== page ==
The Most Important Class They Don’t Teach You in School
Last week, the company I work for held an annual meeting to discuss our health insurance policies. After half-listening to the rep from the insurance company, I scanned the paperwork outlining the coverage and tossed it to the side of my desk. “It’s all Greek to me!” I announced to my coworkers, most of whom are older than me, who looked at me with a unique mixture of sympathy and disgust.
The truth is, the only thing that I understand about my health insurance is that I have it, and that my co-pay is twenty dollars. Don’t even get me started on 401ks, life insurance policies and stock options. Seriously, I think I’ve had colleagues try to explain stock options to me about 40 times, and I still have no clue what they mean or what they do. Vesting? What’s vesting? Like, a tunic? I remember my first day of work when I had to fill out my W2. I sat at my desk rattling my brain, “do I put a 0 or a 1?!” until I caved and ran to a supply closet to call my mom and ask.
Out of all the useless classes I was made to take in my many years of schooling, you’d think that one of them might have covered stuff like this. I knew for a FACT that my freshman year 8:15 a.m. astronomy class was completely pointless (which is why I skipped it 10+ times), but would have so appreciated a class on filing taxes and the most efficient way to defer your student loans.
What I propose is a kind of post-grad practice run: A year long program in which you’re placed in an apartment with your friends, and you all have jobs, bills and other adult responsibilities like dusting or making doctors appointments. Except the job would be more of an internship, and the bills would just be wrapped up in loan that you’d take out with whoever was organizing this whole thing. And sometimes you’d be allowed to sleep in during the week. Hmm, I guess I just described my senior year of college, except I definitely never dusted or went to the doctor. Well, except for the pregnancy scare that one time. Man, I miss those days.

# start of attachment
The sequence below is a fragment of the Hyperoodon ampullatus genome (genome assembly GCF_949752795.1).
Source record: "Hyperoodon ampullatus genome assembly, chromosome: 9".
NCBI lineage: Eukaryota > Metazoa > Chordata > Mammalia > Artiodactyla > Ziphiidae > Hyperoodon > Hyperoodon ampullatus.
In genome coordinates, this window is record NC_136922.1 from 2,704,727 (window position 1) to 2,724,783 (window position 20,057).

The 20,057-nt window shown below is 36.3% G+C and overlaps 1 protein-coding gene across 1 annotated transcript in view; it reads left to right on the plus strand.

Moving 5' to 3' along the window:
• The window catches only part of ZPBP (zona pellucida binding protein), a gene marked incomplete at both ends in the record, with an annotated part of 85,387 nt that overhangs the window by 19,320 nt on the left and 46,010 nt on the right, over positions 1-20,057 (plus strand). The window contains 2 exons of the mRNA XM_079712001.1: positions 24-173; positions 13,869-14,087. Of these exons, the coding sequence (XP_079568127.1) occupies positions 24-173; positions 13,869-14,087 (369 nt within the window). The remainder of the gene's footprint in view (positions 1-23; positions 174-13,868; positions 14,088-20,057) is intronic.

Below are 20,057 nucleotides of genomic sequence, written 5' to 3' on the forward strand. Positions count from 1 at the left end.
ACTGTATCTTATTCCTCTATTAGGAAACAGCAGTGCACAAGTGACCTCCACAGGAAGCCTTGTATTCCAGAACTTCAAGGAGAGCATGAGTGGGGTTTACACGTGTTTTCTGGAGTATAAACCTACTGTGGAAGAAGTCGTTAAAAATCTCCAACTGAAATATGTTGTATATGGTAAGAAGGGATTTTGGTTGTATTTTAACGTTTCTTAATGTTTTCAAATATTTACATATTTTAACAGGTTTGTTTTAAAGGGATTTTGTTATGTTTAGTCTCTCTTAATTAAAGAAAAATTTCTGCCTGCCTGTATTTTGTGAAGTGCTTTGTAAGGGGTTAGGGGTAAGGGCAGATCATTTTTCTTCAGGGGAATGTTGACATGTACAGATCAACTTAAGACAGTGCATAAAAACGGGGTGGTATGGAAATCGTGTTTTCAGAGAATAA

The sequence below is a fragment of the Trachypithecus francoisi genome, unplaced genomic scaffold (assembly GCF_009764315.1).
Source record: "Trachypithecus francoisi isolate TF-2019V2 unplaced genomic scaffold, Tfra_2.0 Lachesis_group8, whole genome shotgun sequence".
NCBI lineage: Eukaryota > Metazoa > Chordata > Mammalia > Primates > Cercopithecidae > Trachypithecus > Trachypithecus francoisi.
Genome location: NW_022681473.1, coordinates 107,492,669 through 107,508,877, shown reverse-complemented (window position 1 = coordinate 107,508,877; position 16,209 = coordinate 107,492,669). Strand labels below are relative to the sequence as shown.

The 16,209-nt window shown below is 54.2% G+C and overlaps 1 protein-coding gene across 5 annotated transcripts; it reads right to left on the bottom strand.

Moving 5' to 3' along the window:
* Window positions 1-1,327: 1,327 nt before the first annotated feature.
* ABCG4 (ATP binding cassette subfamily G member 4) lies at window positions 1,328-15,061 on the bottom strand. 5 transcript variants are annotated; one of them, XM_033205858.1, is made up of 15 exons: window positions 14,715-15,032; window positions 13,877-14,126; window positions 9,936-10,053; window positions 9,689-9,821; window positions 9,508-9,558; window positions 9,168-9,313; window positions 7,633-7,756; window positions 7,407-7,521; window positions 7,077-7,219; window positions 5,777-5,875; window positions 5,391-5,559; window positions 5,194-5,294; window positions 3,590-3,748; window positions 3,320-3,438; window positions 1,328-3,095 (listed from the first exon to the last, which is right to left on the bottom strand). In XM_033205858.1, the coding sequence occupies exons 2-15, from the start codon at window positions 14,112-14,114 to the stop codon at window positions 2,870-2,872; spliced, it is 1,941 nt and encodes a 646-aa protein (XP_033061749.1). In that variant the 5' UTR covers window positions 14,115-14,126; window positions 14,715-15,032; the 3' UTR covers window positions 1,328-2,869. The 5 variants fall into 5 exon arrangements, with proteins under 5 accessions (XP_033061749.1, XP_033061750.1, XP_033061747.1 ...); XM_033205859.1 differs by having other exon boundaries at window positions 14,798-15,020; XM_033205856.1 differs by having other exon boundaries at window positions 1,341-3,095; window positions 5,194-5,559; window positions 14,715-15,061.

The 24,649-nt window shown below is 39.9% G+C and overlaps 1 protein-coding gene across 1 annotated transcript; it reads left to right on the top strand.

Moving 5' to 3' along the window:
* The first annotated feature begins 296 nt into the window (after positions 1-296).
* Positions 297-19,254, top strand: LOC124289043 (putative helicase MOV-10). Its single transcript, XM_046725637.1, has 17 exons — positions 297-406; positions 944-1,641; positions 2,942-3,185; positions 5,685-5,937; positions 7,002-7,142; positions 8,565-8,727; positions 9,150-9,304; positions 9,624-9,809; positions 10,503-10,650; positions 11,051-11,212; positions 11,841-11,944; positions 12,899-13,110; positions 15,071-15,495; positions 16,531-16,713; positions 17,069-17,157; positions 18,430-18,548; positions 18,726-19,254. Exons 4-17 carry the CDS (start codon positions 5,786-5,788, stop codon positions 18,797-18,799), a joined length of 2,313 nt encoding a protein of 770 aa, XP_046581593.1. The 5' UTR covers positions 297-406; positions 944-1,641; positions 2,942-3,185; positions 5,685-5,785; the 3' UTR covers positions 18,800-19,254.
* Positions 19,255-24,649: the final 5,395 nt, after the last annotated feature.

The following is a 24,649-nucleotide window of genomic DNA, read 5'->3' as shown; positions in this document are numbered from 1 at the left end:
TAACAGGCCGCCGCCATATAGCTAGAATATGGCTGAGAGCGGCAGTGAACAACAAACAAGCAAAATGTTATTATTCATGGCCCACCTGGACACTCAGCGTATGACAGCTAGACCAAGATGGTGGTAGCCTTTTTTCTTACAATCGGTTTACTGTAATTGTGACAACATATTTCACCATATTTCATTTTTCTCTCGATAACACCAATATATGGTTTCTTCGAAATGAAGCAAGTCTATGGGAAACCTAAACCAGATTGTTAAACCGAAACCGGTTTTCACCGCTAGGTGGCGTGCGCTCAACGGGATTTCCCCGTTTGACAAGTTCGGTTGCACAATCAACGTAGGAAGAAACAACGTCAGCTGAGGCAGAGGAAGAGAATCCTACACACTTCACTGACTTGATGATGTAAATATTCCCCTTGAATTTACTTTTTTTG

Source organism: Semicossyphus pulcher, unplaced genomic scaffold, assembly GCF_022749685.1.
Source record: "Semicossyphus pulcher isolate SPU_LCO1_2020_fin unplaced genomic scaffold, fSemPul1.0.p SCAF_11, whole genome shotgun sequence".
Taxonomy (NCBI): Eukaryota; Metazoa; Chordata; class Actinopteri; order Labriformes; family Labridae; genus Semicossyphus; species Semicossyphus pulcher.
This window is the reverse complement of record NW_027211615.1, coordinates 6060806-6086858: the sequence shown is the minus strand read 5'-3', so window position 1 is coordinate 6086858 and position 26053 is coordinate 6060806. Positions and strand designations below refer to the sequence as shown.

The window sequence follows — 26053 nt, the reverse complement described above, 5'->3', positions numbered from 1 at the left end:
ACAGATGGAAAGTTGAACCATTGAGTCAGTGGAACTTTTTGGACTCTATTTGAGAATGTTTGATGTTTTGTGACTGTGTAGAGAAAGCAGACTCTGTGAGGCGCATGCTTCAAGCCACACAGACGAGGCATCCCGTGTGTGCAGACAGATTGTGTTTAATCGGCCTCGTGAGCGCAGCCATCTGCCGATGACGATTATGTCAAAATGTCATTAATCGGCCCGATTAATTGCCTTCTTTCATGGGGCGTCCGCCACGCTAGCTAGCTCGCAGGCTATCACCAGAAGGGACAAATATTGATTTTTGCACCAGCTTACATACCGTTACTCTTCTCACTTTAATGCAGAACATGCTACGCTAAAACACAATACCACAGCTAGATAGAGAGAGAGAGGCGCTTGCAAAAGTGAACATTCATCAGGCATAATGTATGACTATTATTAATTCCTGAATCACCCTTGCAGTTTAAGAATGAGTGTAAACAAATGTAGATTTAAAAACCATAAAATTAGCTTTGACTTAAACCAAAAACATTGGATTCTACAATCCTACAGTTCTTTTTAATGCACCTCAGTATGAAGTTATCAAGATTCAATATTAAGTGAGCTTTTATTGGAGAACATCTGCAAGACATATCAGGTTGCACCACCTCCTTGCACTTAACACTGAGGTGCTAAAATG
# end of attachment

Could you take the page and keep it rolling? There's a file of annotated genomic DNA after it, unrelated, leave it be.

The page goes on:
The only type of education I had that came close to something like this was in 5th grade. Our teacher (shout out to Mrs. LaRocca!) devoted a whole quarter of that year to the life of a fictional character named Archibald Gugenslaut. We learned how to balance Archibald’s imaginary checkbook, write Archibald’s imaginary checks, and budget Archibald’s imaginary income. Don’t ask me how to reduce a fraction, or where Czechoslovakia is on a map, but I’m reeeaally good at writing checks- and do it quite frequently!
Honestly, I’m just banking on the fact that I’ll grow up to be rich and wildly successful one day, and can hire somebody to worry about all this stuff for me. Or, the more likely option, that I actually won’t die barren and alone, and will be forced to understand my health insurance and stock options for the sake of my family. And I guess that’s fine- as long as there’s still no dusting involved.